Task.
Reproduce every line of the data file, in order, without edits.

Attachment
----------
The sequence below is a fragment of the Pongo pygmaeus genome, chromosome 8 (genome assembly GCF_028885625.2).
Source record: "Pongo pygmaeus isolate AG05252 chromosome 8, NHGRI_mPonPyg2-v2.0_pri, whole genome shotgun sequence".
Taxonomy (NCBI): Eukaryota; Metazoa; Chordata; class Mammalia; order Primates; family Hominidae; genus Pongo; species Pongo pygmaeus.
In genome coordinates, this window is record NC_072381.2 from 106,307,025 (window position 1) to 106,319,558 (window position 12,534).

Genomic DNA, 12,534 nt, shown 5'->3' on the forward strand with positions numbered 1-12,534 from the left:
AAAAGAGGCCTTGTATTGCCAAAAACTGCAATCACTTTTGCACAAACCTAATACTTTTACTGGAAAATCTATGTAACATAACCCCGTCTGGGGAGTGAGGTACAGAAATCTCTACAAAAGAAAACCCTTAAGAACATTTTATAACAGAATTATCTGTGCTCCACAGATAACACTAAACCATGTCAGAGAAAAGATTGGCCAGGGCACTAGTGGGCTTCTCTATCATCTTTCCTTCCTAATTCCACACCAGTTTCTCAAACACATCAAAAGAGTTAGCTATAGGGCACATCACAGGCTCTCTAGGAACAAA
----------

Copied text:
The sequence below is a fragment of the Pongo pygmaeus genome, chromosome 8 (genome assembly GCF_028885625.2).
Source record: "Pongo pygmaeus isolate AG05252 chromosome 8, NHGRI_mPonPyg2-v2.0_pri, whole genome shotgun sequence".
Taxonomy (NCBI): Eukaryota; Metazoa; Chordata; class Mammalia; order Primates; family Hominidae; genus Pongo; species Pongo pygmaeus.
In genome coordinates, this window is record NC_072381.2 from 106,307,025 (window position 1) to 106,319,558 (window position 12,534).

Genomic DNA, 12,534 nt, shown 5'->3' on the forward strand with positions numbered 1-12,534 from the left:
AAAAGAGGCCTTGTATTGCCAAAAACTGCAATCACTTTTGCACAAACCTAATACTTTTACTGGAAAATCTATGTAACATAACCCCGTCTGGGGAGTGAGGTACAGAAATCTCTACAAAAGAAAACCCTTAAGAACATTTTATAACAGAATTATCTGTGCTCCACAGATAACACTAAACCATGTCAGAGAAAAGATTGGCCAGGGCACTAGTGGGCTTCTCTATCATCTTTCCTTCCTAATTCCACACCAGTTTCTCAAACACATCAAAAGAGTTAGCTATAGGGCACATCACAGGCTCTCTAGGAACAAA